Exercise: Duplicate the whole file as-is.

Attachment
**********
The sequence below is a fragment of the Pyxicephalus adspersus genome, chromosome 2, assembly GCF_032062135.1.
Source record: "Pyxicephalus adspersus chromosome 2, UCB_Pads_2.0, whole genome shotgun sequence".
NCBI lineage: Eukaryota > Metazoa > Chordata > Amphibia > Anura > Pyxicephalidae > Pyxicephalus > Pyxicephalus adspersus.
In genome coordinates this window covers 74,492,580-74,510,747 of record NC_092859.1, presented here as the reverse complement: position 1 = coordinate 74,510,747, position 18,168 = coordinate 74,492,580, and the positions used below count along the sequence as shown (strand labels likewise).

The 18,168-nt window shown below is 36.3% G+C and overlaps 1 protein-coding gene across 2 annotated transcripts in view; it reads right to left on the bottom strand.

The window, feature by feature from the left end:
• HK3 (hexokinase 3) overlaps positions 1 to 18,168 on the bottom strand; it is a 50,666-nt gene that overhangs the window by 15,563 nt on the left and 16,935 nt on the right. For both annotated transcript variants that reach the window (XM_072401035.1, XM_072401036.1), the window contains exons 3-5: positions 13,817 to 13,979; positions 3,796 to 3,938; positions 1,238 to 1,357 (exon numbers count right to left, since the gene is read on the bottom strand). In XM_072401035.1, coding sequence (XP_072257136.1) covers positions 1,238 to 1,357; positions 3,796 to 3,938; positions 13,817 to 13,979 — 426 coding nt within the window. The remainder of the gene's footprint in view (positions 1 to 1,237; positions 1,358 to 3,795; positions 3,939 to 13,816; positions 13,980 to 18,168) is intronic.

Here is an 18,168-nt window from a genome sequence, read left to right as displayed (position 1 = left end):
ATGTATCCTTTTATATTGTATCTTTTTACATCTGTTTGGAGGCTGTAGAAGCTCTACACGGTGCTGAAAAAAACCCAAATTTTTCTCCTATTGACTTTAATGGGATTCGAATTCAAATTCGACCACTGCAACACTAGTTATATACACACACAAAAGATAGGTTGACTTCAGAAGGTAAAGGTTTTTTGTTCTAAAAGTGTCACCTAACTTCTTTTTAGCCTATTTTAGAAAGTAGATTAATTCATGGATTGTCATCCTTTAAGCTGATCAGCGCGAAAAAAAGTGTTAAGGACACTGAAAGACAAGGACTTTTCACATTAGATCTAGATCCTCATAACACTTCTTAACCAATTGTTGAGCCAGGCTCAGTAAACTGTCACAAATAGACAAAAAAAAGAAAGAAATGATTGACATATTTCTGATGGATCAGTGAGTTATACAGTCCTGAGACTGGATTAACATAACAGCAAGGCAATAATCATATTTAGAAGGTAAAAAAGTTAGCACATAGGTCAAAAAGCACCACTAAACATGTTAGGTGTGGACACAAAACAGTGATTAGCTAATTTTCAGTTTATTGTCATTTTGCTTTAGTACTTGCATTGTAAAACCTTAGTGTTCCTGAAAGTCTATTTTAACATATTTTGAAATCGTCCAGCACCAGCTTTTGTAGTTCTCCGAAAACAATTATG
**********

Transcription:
The sequence below is a fragment of the Pyxicephalus adspersus genome, chromosome 2, assembly GCF_032062135.1.
Source record: "Pyxicephalus adspersus chromosome 2, UCB_Pads_2.0, whole genome shotgun sequence".
NCBI lineage: Eukaryota > Metazoa > Chordata > Amphibia > Anura > Pyxicephalidae > Pyxicephalus > Pyxicephalus adspersus.
In genome coordinates this window covers 74,492,580-74,510,747 of record NC_092859.1, presented here as the reverse complement: position 1 = coordinate 74,510,747, position 18,168 = coordinate 74,492,580, and the positions used below count along the sequence as shown (strand labels likewise).

The 18,168-nt window shown below is 36.3% G+C and overlaps 1 protein-coding gene across 2 annotated transcripts in view; it reads right to left on the bottom strand.

The window, feature by feature from the left end:
• HK3 (hexokinase 3) overlaps positions 1 to 18,168 on the bottom strand; it is a 50,666-nt gene that overhangs the window by 15,563 nt on the left and 16,935 nt on the right. For both annotated transcript variants that reach the window (XM_072401035.1, XM_072401036.1), the window contains exons 3-5: positions 13,817 to 13,979; positions 3,796 to 3,938; positions 1,238 to 1,357 (exon numbers count right to left, since the gene is read on the bottom strand). In XM_072401035.1, coding sequence (XP_072257136.1) covers positions 1,238 to 1,357; positions 3,796 to 3,938; positions 13,817 to 13,979 — 426 coding nt within the window. The remainder of the gene's footprint in view (positions 1 to 1,237; positions 1,358 to 3,795; positions 3,939 to 13,816; positions 13,980 to 18,168) is intronic.

Here is an 18,168-nt window from a genome sequence, read left to right as displayed (position 1 = left end):
ATGTATCCTTTTATATTGTATCTTTTTACATCTGTTTGGAGGCTGTAGAAGCTCTACACGGTGCTGAAAAAAACCCAAATTTTTCTCCTATTGACTTTAATGGGATTCGAATTCAAATTCGACCACTGCAACACTAGTTATATACACACACAAAAGATAGGTTGACTTCAGAAGGTAAAGGTTTTTTGTTCTAAAAGTGTCACCTAACTTCTTTTTAGCCTATTTTAGAAAGTAGATTAATTCATGGATTGTCATCCTTTAAGCTGATCAGCGCGAAAAAAAGTGTTAAGGACACTGAAAGACAAGGACTTTTCACATTAGATCTAGATCCTCATAACACTTCTTAACCAATTGTTGAGCCAGGCTCAGTAAACTGTCACAAATAGACAAAAAAAAGAAAGAAATGATTGACATATTTCTGATGGATCAGTGAGTTATACAGTCCTGAGACTGGATTAACATAACAGCAAGGCAATAATCATATTTAGAAGGTAAAAAAGTTAGCACATAGGTCAAAAAGCACCACTAAACATGTTAGGTGTGGACACAAAACAGTGATTAGCTAATTTTCAGTTTATTGTCATTTTGCTTTAGTACTTGCATTGTAAAACCTTAGTGTTCCTGAAAGTCTATTTTAACATATTTTGAAATCGTCCAGCACCAGCTTTTGTAGTTCTCCGAAAACAATTATG